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Some 74 million metric tons of microplastics, the equivalent of more than 3 million plastic bottles, are falling on Auckland yearly, new research finds.

These tiny plastic fragments — shed from car tires, synthetic fabrics, plastic bottles, and other products — make their way into the atmosphere, waterways, and the sea. Scientists suggested that ocean currents may be ferrying microplastics from afar, and that crashing waves off the coast of Auckland are casting these particles into the air. The particles pose a risk to public health, according to the paper, which follows on a recent study that found microplastics buried deep in the lungs of human cadavers.

For the new research, scientists gathered tiny plastic particles at two locations in Auckland, New Zealand’s largest city. They recorded a daily average of 4,885 airborne particles per square meter, a figure that far outstrips previous tallies of 771 in London, 275 in Hamburg, and 110 in Paris.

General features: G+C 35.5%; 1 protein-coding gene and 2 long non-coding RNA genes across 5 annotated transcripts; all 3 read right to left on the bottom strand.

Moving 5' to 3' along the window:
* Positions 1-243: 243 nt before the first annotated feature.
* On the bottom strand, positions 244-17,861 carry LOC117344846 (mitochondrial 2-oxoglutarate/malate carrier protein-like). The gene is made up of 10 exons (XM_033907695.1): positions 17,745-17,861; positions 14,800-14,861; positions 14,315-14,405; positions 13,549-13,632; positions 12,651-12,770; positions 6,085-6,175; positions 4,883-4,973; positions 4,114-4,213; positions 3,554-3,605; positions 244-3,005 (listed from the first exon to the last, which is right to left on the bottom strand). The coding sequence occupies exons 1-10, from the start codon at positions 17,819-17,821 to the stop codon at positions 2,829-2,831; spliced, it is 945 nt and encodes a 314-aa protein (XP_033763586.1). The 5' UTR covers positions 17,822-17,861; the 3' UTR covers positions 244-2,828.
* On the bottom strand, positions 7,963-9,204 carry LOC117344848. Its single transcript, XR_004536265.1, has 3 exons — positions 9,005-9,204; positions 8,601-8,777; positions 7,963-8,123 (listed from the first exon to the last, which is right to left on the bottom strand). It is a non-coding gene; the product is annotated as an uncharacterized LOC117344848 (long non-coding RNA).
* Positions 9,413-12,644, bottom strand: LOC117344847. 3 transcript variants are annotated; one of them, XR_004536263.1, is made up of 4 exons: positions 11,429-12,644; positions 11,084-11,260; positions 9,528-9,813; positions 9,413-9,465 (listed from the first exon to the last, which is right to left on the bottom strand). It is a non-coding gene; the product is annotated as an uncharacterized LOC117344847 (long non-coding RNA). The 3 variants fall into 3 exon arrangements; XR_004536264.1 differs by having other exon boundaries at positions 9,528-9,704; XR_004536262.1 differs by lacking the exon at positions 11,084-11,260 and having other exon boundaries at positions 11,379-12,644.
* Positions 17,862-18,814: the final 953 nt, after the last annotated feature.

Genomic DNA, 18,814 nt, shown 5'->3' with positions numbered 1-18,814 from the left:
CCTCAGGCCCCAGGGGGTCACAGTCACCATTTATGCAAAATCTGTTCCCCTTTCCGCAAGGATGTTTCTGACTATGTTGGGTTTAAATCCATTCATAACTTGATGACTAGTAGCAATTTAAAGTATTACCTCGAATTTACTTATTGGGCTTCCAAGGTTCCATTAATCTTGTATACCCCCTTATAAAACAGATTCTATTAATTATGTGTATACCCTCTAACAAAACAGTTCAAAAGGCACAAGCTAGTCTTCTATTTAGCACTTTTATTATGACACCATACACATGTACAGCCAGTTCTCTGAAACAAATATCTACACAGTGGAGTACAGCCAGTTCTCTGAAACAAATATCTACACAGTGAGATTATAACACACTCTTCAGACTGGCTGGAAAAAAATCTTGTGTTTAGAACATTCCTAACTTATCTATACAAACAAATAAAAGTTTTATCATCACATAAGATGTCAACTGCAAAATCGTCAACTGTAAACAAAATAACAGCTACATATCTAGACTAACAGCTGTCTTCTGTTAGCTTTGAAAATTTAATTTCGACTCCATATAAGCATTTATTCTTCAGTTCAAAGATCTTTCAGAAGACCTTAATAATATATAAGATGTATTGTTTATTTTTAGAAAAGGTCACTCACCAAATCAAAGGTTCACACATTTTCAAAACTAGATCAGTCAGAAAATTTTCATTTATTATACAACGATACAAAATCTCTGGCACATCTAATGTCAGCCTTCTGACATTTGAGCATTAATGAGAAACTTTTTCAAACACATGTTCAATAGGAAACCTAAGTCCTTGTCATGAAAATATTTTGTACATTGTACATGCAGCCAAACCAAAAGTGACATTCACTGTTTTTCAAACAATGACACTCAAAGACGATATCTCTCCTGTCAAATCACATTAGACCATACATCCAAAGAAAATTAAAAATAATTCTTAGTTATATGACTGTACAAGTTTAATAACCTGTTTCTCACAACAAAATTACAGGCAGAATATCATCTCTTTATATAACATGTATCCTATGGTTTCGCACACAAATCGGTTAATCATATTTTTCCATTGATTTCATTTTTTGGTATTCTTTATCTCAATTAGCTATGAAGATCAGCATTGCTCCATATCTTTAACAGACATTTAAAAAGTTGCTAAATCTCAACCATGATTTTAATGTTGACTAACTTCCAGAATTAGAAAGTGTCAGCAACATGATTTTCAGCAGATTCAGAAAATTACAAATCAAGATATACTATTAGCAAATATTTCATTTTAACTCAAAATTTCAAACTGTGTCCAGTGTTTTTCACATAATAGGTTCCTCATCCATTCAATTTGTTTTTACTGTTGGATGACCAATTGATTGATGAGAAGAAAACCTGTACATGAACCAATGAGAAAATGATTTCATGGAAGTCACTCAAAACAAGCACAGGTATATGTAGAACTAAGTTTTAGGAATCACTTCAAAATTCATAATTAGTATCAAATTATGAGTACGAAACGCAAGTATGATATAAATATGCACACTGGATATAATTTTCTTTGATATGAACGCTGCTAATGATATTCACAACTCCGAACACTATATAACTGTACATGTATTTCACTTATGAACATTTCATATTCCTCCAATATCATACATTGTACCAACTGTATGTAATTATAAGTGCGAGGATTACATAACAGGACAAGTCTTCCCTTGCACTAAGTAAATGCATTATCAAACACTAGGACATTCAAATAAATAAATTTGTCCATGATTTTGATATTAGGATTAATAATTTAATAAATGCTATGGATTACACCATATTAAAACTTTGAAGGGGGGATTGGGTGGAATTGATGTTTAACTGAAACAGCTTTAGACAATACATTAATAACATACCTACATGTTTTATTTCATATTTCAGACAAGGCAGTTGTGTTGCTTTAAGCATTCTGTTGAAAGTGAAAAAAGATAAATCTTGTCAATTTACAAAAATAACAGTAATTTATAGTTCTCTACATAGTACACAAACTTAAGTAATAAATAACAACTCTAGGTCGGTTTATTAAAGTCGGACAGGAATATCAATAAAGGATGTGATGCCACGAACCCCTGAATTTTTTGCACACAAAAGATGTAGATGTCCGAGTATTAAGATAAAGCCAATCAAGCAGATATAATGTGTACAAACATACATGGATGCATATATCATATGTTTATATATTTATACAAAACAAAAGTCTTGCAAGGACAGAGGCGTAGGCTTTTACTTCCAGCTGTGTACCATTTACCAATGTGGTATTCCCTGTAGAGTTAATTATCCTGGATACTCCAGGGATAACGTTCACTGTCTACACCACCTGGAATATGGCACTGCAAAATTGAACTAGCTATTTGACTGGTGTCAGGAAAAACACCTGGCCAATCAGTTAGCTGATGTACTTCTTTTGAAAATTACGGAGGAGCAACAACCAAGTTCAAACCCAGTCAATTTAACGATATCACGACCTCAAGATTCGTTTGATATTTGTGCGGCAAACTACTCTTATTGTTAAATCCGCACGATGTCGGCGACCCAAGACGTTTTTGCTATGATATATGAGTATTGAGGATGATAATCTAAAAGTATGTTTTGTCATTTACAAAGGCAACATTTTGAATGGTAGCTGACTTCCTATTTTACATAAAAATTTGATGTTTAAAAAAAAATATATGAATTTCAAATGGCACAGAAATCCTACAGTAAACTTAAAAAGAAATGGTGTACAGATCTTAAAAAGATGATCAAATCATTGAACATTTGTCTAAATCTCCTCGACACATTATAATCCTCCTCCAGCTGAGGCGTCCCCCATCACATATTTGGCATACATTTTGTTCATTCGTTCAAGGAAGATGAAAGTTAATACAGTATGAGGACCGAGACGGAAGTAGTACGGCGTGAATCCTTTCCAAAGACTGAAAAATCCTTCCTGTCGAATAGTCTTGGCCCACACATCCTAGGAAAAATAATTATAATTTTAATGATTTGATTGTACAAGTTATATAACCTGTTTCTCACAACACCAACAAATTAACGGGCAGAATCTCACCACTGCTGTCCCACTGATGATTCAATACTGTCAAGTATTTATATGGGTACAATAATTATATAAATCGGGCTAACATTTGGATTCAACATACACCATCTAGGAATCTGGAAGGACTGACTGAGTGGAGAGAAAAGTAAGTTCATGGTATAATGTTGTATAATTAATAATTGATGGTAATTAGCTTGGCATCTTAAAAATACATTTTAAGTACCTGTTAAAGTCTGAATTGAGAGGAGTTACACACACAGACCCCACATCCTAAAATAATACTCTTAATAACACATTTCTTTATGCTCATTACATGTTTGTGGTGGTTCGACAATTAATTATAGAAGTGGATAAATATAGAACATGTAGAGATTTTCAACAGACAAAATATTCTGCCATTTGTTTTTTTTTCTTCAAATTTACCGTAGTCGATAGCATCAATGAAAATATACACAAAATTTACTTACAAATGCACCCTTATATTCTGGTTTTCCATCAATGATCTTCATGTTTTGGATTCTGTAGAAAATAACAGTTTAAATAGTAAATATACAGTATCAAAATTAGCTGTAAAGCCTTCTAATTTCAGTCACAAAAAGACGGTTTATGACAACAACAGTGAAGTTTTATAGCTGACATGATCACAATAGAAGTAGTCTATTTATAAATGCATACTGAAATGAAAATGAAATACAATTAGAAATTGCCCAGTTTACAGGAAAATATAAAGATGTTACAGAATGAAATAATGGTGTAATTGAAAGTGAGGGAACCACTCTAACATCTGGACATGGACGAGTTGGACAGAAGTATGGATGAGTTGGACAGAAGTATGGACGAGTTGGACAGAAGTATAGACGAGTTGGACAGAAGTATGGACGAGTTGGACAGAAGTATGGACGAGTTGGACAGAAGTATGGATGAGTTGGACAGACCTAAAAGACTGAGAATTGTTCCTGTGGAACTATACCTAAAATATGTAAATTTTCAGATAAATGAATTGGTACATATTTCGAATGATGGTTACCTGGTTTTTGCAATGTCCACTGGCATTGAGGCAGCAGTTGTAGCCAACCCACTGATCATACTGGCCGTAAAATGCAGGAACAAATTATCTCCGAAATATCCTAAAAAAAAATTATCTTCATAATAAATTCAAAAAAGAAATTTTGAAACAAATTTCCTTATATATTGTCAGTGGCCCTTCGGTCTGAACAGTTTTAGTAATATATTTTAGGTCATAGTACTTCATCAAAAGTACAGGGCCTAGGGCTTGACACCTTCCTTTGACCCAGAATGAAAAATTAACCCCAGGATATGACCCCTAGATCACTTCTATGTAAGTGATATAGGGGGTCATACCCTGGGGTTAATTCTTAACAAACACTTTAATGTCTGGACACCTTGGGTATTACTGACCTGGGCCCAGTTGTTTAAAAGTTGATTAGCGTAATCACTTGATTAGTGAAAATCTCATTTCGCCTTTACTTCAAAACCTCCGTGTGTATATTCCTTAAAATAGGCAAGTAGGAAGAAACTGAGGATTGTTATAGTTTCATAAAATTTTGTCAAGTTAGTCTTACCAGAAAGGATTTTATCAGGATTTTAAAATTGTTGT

Researchers attributed the difference to more sophisticated measuring techniques, which allowed them to identify particles as small as one-hundredth of a millimeter. To track the smallest particles, scientists applied a dye that glowed under certain conditions. The findings were published in the journal Environmental Science & Technology.

“The smaller the size ranges we looked at, the more microplastics we saw,” Joel Rindelaub, a chemist at the University of Auckland and lead author of the study, said in a statement. The tiniest particles pose the greatest health risk as they can enter the bloodstream and build up in organs, including the testicles, liver, and brain, the paper said.

“Future work needs to quantify exactly how much plastic we are breathing in,” Rindelaub said. “It’s becoming more and more clear that this is an important route of exposure.”


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